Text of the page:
If Donald J. Trump becomes president, we’re going to stumble towards 2020 preparing apologies to Warren G. Harding. Is there anybody else in the country whose political career would survive revelations like this? The Washington Post writes:
Donald Trump spent more than a quarter-million dollars from his charitable foundation to settle lawsuits that involved the billionaire’s for-profit businesses, according to interviews and a review of legal documents.
Those cases, which together used $258,000 from Trump’s charity, were among four newly documented expenditures in which Trump may have violated laws against “self-dealing” — which prohibit nonprofit leaders from using charity money to benefit themselves or their businesses.
In one case, from 2007, Trump’s Mar-a-Lago Club faced $120,000 in unpaid fines from the town of Palm Beach, Fla., resulting from a dispute over the size of a flagpole.
In a settlement, Palm Beach agreed to waive those fines — if Trump’s club made a $100,000 donation to a specific charity for veterans. Instead, Trump sent a check from the Donald J. Trump Foundation, a charity funded almost entirely by other people’s money, according to tax records.
There are more examples. And then:
More broadly, these cases also provide new evidence that Trump ran his charity in a way that may have violated U.S. tax law and gone against the moral conventions of philanthropy.
“I represent 700 nonprofits a year, and I’ve never encountered anything so brazen,” said Jeffrey Tenenbaum, who advises charities at the Venable law firm in Washington. After The Post described the details of these Trump Foundation gifts, Tenenbaum described them as “really shocking.”
“If he’s using other people’s money — run through his foundation — to satisfy his personal obligations, then that’s about as blatant an example of self-dealing [as] I’ve seen in a while,” Tenenbaum said.
Last week, Jonathan Martin wrote in the NYT:
In fact, this past week offered a vivid illustration of how little regard Mr. Trump has for the long-held expectations of America’s leaders. He is not only breaking the country’s political norms, he and his campaign aides are now all but mocking them.
Routine falsehoods, unfounded claims and inflammatory language have long been staples of Mr. Trump’s anything-goes campaign. But as the polls tighten and November nears, his behavior, and the implications for the country should he become president, are alarming veteran political observers — and leaving them deeply worried about the precedent being set, regardless of who wins the White House.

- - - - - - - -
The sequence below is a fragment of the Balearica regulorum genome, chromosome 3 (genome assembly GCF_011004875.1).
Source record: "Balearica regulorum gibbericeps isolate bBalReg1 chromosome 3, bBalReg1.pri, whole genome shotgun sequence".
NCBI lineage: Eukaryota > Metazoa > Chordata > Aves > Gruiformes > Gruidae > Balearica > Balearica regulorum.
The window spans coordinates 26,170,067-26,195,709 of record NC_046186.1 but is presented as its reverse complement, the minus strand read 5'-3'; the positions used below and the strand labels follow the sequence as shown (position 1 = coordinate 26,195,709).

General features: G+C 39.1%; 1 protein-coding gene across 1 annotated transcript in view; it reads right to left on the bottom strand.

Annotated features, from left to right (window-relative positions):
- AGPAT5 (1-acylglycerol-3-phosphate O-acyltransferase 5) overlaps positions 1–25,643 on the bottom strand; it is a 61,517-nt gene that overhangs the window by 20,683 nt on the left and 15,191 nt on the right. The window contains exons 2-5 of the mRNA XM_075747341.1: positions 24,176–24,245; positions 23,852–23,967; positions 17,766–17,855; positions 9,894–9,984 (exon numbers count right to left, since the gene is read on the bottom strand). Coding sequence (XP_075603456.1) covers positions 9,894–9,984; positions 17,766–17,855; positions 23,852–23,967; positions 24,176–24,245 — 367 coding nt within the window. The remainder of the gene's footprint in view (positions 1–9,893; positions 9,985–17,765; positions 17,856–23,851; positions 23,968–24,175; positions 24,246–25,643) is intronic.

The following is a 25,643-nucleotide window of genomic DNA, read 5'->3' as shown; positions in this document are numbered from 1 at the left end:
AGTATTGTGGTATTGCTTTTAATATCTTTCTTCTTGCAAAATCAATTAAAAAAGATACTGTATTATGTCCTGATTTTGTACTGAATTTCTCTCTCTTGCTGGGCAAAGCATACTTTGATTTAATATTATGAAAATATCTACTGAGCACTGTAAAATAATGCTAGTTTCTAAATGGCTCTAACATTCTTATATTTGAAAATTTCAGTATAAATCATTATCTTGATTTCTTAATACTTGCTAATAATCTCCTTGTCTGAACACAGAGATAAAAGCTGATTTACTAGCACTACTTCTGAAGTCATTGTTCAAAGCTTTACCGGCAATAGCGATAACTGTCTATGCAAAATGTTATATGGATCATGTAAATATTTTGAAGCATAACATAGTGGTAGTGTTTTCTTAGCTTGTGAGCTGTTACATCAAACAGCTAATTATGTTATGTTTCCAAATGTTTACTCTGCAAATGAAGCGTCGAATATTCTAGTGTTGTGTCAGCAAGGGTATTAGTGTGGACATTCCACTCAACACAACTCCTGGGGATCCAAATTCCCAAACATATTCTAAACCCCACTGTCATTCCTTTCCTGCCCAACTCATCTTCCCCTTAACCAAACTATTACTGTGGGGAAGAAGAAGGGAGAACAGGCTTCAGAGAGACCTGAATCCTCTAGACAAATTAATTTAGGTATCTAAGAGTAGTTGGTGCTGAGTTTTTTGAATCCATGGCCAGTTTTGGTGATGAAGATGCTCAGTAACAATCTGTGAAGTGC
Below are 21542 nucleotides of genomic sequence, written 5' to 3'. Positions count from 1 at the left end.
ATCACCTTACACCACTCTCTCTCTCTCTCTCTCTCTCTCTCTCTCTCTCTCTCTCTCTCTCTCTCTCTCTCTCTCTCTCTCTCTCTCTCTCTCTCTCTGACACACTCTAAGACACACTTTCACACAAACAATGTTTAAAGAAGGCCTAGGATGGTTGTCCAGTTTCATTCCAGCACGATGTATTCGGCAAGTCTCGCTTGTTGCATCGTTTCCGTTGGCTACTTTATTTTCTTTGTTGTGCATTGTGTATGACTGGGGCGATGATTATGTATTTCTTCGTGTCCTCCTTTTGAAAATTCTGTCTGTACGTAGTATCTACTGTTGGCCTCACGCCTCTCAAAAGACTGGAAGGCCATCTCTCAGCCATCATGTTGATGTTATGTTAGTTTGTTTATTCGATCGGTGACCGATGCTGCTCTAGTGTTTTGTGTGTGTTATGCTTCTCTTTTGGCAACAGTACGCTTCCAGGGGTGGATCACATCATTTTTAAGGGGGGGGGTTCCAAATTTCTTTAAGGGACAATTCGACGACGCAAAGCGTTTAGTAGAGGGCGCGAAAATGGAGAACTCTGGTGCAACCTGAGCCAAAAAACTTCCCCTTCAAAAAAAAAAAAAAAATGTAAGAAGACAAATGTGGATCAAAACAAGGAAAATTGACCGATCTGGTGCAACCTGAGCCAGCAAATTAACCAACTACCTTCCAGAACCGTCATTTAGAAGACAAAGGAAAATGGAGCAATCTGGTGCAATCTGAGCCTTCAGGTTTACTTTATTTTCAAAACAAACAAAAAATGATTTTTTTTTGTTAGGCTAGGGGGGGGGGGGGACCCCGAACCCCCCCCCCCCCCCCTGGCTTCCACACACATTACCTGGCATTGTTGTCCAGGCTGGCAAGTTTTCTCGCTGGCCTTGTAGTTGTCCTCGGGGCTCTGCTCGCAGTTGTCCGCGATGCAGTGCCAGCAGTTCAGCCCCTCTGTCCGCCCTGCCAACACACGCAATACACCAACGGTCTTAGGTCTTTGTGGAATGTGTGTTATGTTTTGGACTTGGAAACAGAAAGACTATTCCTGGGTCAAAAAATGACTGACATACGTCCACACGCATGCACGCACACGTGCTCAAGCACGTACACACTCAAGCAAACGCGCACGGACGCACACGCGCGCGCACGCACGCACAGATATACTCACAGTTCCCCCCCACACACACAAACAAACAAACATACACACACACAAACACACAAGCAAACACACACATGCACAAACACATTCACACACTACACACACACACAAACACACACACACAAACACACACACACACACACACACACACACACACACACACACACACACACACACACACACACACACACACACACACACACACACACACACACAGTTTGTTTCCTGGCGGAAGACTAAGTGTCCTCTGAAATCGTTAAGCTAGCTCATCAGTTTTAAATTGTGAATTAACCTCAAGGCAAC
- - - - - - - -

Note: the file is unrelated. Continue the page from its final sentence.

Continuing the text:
“It’s frightening,” said Vin Weber, a former Republican congressman from Minnesota. “Our politics, because of him, is descending to the level of a third-world country. There’s just nothing beneath him. And I don’t know why we would think he would change if he became president. That’s what’s really scary.”
Stephen Hess, who served in the Eisenhower and Nixon administrations, could not even contemplate the prospect of Mr. Trump as commander in chief.
“It’s incredibly depressing,” Mr. Hess said of Mr. Trump. “He’s the most profoundly ignorant man I’ve ever seen at this level in terms of understanding the American presidency, and, even more troubling, he makes no effort to learn anything.”
In 1998, in his book The Death Of Outrage: Bill Clinton And The Assault On American Ideals, conservative moralist Bill Bennett wrote:
In the end, the President’s apologists are attempting to redefine the standard of acceptable behavior for a President. Instead of upholding a high view of the office and the men who occupy it, they radically lower our expectation.
Last month, Bennett chastised anti-Trump Republicans, calling them people “who suffer from a terrible case of moral superiority and put their own vanity and taste above the interest of the country.”
Did somebody say something about moral decline?
UPDATE: I believe that if Trump becomes president, he will eventually be impeached, and on solid grounds. He cannot help himself. It’s going to be one damn thing after another.